Dr Ngiare Brown, Executive Manager Research and Public Health Medical Officer at the National Aboriginal Community Controlled Health Organisation (NACCHO) and a member of the Prime Minister’s Indigenous Advisory Council (IAC)

Dr Ngiare Brown, Executive Manager Research and Public Health Medical Officer at the National Aboriginal Community Controlled Health Organisation (NACCHO) and a member of the Prime Minister’s Indigenous Advisory Council (IAC)

The latest Close The Gap report has been labelled “insanity” by Dr Ngiare Brown because no government actually had the intestinal fortitude to reform the systems which continue to fail Aboriginal and Torres Strait Islander communities.

Dr Brown, Executive Manager Research and Public Health Medical Officer at the National Aboriginal Community Controlled Health Organisation (NACCHO) and a member of the Prime Minister’s Indigenous Advisory Council (IAC), said the Albert Einstein quote that the definition of insanity was repeating the same behaviours and expecting different outcomes seemed entirely apt when considering the latest update on the Close the Gap initiatives.

“This is what we have had from successive governments,” Dr Brown said. “They think they’re re-inventing the wheel, that they’re doing us some enormous favour but you don’t empower and enrich vulnerable populations by stripping them of the only assets they have and their assets are their land, their Culture and the services specific to providing clinically and culturally competent care.”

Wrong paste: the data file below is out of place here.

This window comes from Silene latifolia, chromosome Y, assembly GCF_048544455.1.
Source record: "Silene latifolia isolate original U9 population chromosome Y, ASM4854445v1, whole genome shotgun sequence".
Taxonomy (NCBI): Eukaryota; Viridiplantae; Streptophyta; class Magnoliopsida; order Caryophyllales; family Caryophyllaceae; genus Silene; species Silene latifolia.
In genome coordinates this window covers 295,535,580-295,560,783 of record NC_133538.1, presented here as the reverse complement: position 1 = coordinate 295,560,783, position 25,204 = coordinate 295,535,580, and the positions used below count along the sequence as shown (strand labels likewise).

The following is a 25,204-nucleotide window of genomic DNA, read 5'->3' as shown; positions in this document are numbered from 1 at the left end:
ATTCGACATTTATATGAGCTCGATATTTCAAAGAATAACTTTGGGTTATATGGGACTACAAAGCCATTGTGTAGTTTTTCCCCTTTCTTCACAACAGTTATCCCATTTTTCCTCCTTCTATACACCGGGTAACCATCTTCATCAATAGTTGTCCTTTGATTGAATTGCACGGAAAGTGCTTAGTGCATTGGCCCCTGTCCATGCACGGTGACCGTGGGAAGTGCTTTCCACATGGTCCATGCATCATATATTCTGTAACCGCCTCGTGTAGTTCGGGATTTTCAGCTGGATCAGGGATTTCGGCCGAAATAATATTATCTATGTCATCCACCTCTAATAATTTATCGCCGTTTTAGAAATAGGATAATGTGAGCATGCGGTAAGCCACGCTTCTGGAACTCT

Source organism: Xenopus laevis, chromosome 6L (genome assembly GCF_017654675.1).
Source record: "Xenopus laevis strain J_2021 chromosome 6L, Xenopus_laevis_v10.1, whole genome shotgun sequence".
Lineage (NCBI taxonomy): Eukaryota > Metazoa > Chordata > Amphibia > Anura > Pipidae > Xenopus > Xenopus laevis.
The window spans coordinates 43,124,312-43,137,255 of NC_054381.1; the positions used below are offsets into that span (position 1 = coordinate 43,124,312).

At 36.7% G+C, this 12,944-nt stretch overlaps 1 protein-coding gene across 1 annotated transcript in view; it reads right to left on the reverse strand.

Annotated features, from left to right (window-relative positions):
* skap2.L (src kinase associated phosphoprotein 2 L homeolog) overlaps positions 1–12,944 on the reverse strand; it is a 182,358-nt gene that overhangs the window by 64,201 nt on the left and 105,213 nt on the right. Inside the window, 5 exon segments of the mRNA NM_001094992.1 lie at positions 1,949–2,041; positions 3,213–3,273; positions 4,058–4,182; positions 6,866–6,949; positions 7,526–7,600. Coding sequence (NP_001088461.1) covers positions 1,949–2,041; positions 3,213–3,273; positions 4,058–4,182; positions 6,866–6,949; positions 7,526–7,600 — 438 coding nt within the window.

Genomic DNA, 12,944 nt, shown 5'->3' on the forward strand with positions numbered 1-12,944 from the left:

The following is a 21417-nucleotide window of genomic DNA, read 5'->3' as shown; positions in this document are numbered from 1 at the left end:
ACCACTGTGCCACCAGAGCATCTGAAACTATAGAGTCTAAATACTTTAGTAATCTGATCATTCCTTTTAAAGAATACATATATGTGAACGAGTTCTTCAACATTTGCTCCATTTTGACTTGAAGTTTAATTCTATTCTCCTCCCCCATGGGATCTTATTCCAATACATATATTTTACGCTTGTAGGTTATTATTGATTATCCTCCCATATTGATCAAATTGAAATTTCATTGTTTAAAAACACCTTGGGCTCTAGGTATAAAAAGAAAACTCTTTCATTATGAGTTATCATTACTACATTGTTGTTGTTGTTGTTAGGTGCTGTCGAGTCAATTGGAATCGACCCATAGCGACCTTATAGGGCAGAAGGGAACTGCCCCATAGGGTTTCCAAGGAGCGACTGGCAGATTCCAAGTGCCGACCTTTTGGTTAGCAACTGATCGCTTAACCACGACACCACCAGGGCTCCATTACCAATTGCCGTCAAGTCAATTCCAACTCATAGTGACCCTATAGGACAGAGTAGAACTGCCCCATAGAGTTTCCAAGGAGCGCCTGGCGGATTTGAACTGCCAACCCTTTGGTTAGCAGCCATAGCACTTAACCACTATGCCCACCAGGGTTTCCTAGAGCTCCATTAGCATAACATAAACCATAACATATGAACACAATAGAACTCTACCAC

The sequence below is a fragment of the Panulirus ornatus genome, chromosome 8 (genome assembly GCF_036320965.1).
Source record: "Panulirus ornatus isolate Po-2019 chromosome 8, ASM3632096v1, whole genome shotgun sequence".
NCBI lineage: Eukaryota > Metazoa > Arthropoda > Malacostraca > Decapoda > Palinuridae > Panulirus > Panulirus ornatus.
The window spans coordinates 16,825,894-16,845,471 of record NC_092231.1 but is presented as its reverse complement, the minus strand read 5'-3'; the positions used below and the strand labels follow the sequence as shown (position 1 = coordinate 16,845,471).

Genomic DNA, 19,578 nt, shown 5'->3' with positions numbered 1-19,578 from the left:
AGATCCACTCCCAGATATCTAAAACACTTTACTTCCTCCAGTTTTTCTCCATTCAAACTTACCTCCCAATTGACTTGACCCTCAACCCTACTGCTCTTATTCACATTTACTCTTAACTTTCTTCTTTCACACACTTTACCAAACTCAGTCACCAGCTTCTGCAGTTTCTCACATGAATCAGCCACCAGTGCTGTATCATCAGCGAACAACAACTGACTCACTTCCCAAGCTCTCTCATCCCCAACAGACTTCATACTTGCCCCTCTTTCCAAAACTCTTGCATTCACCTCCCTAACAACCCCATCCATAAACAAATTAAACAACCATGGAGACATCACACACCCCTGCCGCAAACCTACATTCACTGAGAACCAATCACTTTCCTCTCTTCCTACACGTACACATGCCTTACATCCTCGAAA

After seven years of successive Prime Ministers standing up in the Federal Parliament, hands on hearts, stating their commitments to Close the Gap on Indigenous disadvantage, Dr Brown finds “it difficult to believe we still seem to be having these conversations and anticipating outcomes will change when we don’t actually change what we do and the way in which we do it”.

Dr Brown said current Federal Government policy “particularly the economic rationalisation in communities, is a vehicle for assimilation” and that things would only change through Aboriginal control.